filter means supplied with said envelope signal a(t) for developing a control signal c=ua(t);

means for subtracting said control signal from said envelope signal a(t) to produce a difference signal a(t) c;

means for rectifying said difference signal to produce a modified envelope signal {a(t)--c} which is equal to its argument for positive arguments and is otherwise zero;

means for modulating said quotient signal s(t)/a(t) by said modified envelope signal {a(t) c} to produce an interrupted speech signal means supplied with said interrupted signal s and with carrier signals at frequency f to produce an interrupted speech signal shifted in frequency to baseband, and

means for utilizing said interrupted speech signal for transmission.

9. In combination with apparatus as defined in claim 8:

means for determining intervals for which the amplitude of said difference signal a(t)-c is below a selected threshold level;

buffer means supplied with a data signal d for storing said data signal;

means responsive to said determined intervals for transferring said data signal from said buffer;

means for modulating said transferred data signal with a carrier signal at frequency i means for combining said modulated data signal with said interrupted speech signal; and

means for transmitting said combined signals to a receiver station. 10. In combination with apparatus as defined in claim 9:

a receiver station which includes;

means for identifying intervals in received combined signal which represent said interrupted speech signal and intervals which represent said modulated data signal; and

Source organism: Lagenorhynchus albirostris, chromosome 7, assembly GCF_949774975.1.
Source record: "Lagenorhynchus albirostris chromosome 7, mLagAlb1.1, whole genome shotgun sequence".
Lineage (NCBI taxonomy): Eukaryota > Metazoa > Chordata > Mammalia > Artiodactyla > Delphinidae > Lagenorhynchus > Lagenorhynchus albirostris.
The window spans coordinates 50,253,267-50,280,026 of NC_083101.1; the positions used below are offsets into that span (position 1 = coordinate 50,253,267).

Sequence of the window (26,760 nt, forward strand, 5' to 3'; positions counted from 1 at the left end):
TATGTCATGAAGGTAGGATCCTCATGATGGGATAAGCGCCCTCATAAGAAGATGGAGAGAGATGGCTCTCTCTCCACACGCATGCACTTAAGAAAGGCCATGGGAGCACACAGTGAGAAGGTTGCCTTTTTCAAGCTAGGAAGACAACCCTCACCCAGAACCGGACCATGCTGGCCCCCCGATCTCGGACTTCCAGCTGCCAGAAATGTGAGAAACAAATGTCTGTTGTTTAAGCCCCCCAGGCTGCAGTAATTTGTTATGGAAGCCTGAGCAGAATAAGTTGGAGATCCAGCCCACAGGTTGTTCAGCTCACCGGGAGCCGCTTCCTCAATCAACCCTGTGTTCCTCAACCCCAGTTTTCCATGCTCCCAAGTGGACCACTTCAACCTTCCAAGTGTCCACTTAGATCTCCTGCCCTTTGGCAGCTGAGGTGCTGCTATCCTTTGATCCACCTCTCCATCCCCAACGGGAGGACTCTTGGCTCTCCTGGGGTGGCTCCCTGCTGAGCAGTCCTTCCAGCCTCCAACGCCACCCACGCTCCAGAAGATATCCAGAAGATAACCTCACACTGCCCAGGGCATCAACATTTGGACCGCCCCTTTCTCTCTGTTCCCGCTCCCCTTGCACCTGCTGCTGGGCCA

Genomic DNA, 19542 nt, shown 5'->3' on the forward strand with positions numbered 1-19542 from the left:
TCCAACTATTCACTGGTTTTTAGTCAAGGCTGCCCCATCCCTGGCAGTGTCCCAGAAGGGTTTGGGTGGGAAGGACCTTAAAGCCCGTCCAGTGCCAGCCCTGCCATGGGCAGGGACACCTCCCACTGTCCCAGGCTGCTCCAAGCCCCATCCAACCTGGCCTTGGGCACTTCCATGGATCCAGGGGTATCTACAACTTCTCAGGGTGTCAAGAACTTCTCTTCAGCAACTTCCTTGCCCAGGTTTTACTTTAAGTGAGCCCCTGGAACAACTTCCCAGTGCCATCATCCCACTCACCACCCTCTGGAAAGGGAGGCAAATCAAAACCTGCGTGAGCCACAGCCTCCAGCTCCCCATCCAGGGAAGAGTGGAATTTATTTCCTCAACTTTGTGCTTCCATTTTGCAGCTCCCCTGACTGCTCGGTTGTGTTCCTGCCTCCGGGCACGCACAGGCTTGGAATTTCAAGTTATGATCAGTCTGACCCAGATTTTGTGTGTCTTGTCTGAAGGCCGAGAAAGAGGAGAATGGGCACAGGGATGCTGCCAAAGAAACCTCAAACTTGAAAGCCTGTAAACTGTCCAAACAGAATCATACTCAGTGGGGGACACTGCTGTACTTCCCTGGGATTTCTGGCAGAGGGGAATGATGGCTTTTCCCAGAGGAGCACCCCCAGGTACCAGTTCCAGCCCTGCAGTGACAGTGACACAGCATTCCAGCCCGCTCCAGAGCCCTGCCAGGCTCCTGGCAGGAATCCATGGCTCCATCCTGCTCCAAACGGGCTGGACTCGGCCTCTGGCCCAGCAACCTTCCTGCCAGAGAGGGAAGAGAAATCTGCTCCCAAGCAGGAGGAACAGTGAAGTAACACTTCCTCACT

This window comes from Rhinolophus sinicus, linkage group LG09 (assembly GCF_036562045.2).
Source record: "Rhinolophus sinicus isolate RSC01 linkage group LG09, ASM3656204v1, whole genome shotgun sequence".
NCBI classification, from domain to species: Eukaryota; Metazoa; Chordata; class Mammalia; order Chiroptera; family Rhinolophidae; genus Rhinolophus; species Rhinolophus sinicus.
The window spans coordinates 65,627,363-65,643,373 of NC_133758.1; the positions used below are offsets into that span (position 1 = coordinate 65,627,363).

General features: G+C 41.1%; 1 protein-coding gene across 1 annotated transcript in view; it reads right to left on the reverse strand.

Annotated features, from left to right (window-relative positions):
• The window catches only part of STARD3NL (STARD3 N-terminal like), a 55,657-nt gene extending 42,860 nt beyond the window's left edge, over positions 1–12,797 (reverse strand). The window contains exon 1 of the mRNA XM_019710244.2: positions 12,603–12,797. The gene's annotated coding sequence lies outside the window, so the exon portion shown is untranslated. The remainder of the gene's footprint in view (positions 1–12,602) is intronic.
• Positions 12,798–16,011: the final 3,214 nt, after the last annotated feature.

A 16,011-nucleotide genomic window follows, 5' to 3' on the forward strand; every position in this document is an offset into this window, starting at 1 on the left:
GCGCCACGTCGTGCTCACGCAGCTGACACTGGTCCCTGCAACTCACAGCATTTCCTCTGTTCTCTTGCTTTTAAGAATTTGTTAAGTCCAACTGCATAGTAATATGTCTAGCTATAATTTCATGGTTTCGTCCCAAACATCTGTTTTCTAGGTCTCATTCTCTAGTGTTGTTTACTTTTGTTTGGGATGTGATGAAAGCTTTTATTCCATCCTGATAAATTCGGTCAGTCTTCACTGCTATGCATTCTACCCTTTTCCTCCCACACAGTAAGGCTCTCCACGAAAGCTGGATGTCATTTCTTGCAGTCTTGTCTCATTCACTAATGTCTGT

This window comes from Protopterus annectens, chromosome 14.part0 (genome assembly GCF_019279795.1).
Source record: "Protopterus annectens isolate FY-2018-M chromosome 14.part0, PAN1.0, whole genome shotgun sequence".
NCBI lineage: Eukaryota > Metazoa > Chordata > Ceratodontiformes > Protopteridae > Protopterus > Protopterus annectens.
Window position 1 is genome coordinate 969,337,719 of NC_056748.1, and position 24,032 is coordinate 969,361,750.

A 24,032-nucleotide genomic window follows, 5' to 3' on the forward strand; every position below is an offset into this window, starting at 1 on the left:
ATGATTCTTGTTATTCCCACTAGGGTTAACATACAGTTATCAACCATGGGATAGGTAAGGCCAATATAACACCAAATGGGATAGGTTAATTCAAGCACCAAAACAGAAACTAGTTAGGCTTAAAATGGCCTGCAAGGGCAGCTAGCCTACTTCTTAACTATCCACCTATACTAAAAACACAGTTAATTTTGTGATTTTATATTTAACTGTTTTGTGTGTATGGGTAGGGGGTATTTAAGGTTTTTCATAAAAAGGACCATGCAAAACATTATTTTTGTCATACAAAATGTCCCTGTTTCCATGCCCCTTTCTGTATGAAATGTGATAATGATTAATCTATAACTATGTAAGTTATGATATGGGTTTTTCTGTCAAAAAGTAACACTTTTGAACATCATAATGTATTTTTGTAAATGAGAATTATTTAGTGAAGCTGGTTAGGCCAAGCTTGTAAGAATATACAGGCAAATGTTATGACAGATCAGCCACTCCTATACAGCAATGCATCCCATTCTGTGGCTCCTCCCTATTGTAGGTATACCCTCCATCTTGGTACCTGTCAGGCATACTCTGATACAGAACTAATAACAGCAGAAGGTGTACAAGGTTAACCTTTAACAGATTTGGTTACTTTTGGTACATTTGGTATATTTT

means responsive to said identifying means for separating said speech and said data signals for independent utilization.

11. A multiplex transmission system as defined in claim 10, wherein:

10, wherein:

said means for identifying intervals in said combined signal which represent said interrupted speech signal and intervals which represent said modulated data signal, comprises:

bandpass filter means proportioned to pass signals modulated with carrier signals at frequency f first means for selecting signals passed by said bandpass filter means which exceed a first prescribed threshold;

band rejection filter means proportioned to reject signals modulated with carrier signals at frequency f second means for selecting signals passed by said band rejection filter means below a second prescribed threshold; and

logic gate means supplied with signals from said first and said second selection means for developing a control signal for signals above said first threshold and below said second threshold.

References Cited UNITED STATES PATENTS lO/l964 McGuire. 12/1968 Wright.

US. Cl. X.R.

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Referenced by
Citing PatentFiling datePublication dateApplicantTitle
US4313197 *Apr 9, 1980Jan 26, 1982Bell Telephone Laboratories, IncorporatedSpread spectrum arrangement for (de)multiplexing speech signals and nonspeech signals
US4354265 *Dec 19, 1978Oct 12, 1982Telefonaktiebolaget L M EricssonMethod and an apparatus for transferring digital information in a telephone system
US4596043 *Oct 7, 1983Jun 17, 1986Motorola, Inc.High efficiency radio frequency signal amplifier for amplifying modulated radio frequency signals in a manner generating minimal splatter
US4679243 *Aug 12, 1985Jul 7, 1987National Research Development CorporationData transmission using a transparent tone-in band system
US4817192 *Oct 31, 1986Mar 28, 1989Motorola, Inc.Dual-mode AFC circuit for an SSB radio transceiver
US4852086 *Oct 31, 1986Jul 25, 1989Motorola, Inc.SSB communication system with FM data capability
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Classifications
U.S. Classification370/527, 375/216, 375/238, 455/47, 381/2, 375/270, 704/207
International ClassificationH01J1/13, H04M11/06, H01J1/14
Cooperative ClassificationH04M11/064, H01J1/14
European ClassificationH04M11/06C, H01J1/14